What’s the state of Illinois coming to?
That’s the question a lot of taxpayers are asking about the effectively bankrupt, politically dysfunctional, high tax, economically weak Land of Lincoln. They’re, generally, the outsiders, the ones required to pick up the tab for insiders who sup at the trough of government largesse, where there’s always enough money to skim off the top even if there isn’t always enough to pay for vital public services.
But the insiders have their gripes, too. And, from their perspective, the question of what the state is coming to makes perfect sense and, consequently, deserves a public airing.
Consider the embittered David Piccioli, a consummate insider who worked for Democratic House Speaker Michael Madigan for 10 years (1987-97) before going to work as a teacher’s union lobbyist in Springfield.
That’s not the only work he did. Indeed, it’s not even the most significant work Piccioli ever did.
That came on Jan. 22, 2007, when Piccioli worked as a substitute teacher in the Springfield school district.
It was on the basis of that single’s day work — he was paid $93 — that Piccioli sought to collect a Teachers Retirement System pension that, after his 2012 retirement, would approach $70,000 a year.
A Sangamon County judge recently decided that Piccioli wasn’t entitled to such a generous pension, even though he followed the legal requirements to collect it to the letter.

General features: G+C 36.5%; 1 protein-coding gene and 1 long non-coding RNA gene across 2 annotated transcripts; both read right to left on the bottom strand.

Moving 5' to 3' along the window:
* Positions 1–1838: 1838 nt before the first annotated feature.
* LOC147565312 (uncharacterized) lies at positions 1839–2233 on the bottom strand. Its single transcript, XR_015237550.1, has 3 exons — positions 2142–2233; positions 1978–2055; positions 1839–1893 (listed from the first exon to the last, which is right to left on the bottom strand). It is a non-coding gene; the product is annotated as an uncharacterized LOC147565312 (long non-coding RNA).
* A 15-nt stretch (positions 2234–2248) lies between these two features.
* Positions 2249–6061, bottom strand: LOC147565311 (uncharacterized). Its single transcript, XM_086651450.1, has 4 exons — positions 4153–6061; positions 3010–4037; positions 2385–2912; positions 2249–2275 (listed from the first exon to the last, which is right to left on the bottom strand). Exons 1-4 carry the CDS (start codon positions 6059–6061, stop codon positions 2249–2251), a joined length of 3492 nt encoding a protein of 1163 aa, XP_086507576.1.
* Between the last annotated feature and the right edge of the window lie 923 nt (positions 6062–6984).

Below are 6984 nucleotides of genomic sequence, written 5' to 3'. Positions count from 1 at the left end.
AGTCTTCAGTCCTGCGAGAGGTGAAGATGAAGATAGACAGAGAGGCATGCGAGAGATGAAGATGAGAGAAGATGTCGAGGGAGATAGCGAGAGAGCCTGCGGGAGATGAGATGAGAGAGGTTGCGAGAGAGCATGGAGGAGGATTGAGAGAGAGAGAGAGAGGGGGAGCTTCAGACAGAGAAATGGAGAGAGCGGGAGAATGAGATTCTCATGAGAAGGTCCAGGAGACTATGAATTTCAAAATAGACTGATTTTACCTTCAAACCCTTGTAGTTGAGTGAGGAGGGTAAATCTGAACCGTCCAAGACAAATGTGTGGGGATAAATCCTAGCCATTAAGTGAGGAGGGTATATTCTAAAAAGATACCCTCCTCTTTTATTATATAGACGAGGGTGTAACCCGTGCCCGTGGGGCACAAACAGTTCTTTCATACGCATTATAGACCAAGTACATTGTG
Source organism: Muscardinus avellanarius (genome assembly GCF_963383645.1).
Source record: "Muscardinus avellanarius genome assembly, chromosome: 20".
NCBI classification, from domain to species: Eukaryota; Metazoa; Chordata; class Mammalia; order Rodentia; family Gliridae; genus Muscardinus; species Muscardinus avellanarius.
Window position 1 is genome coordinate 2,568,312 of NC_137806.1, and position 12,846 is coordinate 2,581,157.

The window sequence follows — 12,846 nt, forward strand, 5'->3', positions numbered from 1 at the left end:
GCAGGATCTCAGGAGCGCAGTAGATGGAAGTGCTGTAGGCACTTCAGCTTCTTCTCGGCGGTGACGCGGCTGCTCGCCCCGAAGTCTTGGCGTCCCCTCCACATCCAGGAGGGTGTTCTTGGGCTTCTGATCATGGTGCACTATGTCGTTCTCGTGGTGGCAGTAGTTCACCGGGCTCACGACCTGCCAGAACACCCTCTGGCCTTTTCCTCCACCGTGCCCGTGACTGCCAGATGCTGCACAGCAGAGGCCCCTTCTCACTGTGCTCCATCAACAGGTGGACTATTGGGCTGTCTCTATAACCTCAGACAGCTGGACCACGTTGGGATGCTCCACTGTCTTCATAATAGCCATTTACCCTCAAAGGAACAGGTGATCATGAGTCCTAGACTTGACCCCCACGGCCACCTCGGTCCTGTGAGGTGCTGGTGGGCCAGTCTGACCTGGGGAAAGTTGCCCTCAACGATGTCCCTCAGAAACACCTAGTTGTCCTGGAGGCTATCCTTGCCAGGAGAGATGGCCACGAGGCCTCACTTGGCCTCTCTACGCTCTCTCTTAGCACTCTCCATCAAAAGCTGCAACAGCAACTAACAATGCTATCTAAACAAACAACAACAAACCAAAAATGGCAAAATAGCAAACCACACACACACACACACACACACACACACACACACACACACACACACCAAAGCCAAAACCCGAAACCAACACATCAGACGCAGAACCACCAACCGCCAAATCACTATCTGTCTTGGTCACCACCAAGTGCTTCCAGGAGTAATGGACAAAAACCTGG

“I joined the system legally. I obeyed all the laws. … I paid all the contributions,” a disbelieving Piccioli told the Springfield newspaper.
In other words, what’s this world coming to when a fellow can’t keep what he stole fair and square?
Piccioli’s plight is one for the books, first Illinois’ statutes and then law books.
But it’s a product of the deeply corrupt instincts that govern our politics.
For example, hundreds of individuals in Illinois who work for private entities are allowed to collect public pensions. So it ought to be no surprise that people like Piccioli, who worked for a purely private teacher’s union, wanted to collect a pension from the teachers’ public system.
The benefits are terrific, far exceeding what most people in the private sector collect.
So, in the aftermath of the 2006 election, the Illinois Federation of Teachers sought a favor from the now-imprisoned Gov. Rod Blagojevich. The IFT, which employed Piccioli, had contributed more than $500,000 to the Democrats over a two-year period, and it was payback time.
In his opinion striking down Piccioli’s pension bonanza, Circuit Judge Ryan Cadagin wrote that the union “drafted” a special provision to add to the state pension law. It was introduced by former Democratic state Rep. Gary Hannig of Litchfield, a top lieutenant to Madigan.
The provision allowed teachers’ union employees to join TRS if they worked as little as one day as a substitute teacher. Further, the law stated that they could obtain pension credits “for their employment with the union before becoming TRS members.”
But those interested had to move fast. They needed to have a substitute teaching certificate, to have worked at least one day as a substitute teacher and to become a TRS member before Blagojevich signed the bill into law on Feb. 27, 2007.